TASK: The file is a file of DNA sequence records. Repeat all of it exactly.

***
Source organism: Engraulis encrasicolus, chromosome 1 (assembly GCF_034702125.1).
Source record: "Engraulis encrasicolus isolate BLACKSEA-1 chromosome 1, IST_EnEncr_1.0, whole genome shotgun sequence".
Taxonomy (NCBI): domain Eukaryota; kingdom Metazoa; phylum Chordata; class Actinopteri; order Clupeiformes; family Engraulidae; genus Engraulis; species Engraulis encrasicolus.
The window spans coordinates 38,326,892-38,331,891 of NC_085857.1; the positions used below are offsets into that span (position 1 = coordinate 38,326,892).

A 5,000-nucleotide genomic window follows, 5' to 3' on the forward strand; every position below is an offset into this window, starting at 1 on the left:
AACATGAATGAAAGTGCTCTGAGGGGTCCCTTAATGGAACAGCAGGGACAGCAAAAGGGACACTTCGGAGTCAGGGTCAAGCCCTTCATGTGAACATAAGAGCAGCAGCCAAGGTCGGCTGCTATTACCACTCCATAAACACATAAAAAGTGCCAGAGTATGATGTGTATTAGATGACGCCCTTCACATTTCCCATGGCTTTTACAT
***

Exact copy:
Source organism: Engraulis encrasicolus, chromosome 1 (assembly GCF_034702125.1).
Source record: "Engraulis encrasicolus isolate BLACKSEA-1 chromosome 1, IST_EnEncr_1.0, whole genome shotgun sequence".
Taxonomy (NCBI): domain Eukaryota; kingdom Metazoa; phylum Chordata; class Actinopteri; order Clupeiformes; family Engraulidae; genus Engraulis; species Engraulis encrasicolus.
The window spans coordinates 38,326,892-38,331,891 of NC_085857.1; the positions used below are offsets into that span (position 1 = coordinate 38,326,892).

A 5,000-nucleotide genomic window follows, 5' to 3' on the forward strand; every position below is an offset into this window, starting at 1 on the left:
AACATGAATGAAAGTGCTCTGAGGGGTCCCTTAATGGAACAGCAGGGACAGCAAAAGGGACACTTCGGAGTCAGGGTCAAGCCCTTCATGTGAACATAAGAGCAGCAGCCAAGGTCGGCTGCTATTACCACTCCATAAACACATAAAAAGTGCCAGAGTATGATGTGTATTAGATGACGCCCTTCACATTTCCCATGGCTTTTACAT